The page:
Citibank joins a growing list of lenders choking cryptocurrencies in India

Image: Reuters/Benoit Tessier
We may earn a commission from links on this page.

The Indian government is measuring its words of warning against cryptocurrencies, but the country’s banks aren’t pulling their punches anymore.

Citibank India is the latest lender to tighten the squeeze. In an e-mail on Feb. 13, the bank said it had barred customers from using debit or credit cards issued by it to buy virtual currencies.

Quartz reviewed a copy of an email that Citibank sent out to its customers. It read:

“Given concerns, both globally and locally, including from the Reserve Bank of India, cautioning members of the public regarding the potential economic, financial, operational, legal, customer protection, and security-related risks associated in dealing with bitcoins, cryptocurrencies, and virtual currencies, Citi India has decided to not permit usage of its credit and debit cards towards purchase or trading of such bitcoins, cryptocurrencies and virtual currencies,”

In the US, Citibank has forbidden customers from borrowing money on credit cards for such purchases. In India, it has gone a step further and has banned virtual currency-related transactions even on debit cards.

Queries mailed to the bank remained unanswered, but sources explained the rationale behind the move: shielding card-holders from possible fraud. As of December 2017, there were 2.63 million Citibank debit card and 1.61 million credit card customers, Reserve Bank of India (RBI) data showed.

In any case, Citibank isn’t alone. International financial institutions such as Lloyds, JP Morgan Chase & Co, and Bank of America, too, have barred customers from using credit cards issued by them to buy digital currencies in other countries.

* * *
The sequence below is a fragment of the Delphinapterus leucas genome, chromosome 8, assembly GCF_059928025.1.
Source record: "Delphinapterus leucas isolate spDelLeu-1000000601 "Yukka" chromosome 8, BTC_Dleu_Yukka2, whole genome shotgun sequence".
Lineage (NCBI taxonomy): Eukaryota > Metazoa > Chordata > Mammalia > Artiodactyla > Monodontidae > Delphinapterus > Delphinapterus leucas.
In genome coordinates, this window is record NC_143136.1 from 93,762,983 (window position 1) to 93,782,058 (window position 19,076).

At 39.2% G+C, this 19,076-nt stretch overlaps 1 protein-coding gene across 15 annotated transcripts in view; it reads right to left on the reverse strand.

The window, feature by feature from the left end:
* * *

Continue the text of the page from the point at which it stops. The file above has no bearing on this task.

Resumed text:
So, it wouldn’t be surprising if other Indian banks follow suit as the government and the central bank have been issuing cautionary notices asking investors to stay away from cryptocurrencies, said VG Kannan, CEO of the Indian Banks’ Association, an industry body that represents Indian lenders. In fact, the finance ministry even likened them to ponzi schemes where prices are driven by mere speculation. “It (government notice) does seem like a warning. Therefore, no bank would like to deal with this kind of transactions, and they also want to discourage customers from it,” Kannan said.

India’s cryptocurrency industry has sought to play down Citibank’s move. Most purchases are done through internet banking, not using debit or credit cards, said Ajeet Khurana, head of the Blockchain and Cryptocurrency Committee, an industry lobby.

But other observers are concerned. “Even if banks were to justify this as necessary to mitigate their risk, I would find such a view to be very conservative and unjustifiable, which leads me to think that this is arm-twisting,” said Anirudh Rastogi, managing partner at law firm TRA, which represents several cryptocurrency businesses.

In any case, this isn’t the first time that banks have tried to disassociate themselves from cryptocurrency-related money. Some lenders had earlier suspended the withdrawal and deposit facilities of some cryptocurrency exchanges, triggering panic among investors. India’s income-tax department has also issued notices to about 100,000 such investors, seeking to tax their profits.

It is likely that relevant regulations will be in place by March 2019. Until then, though, India’s cryptocurrency exchanges and traders will continue to feel the heat.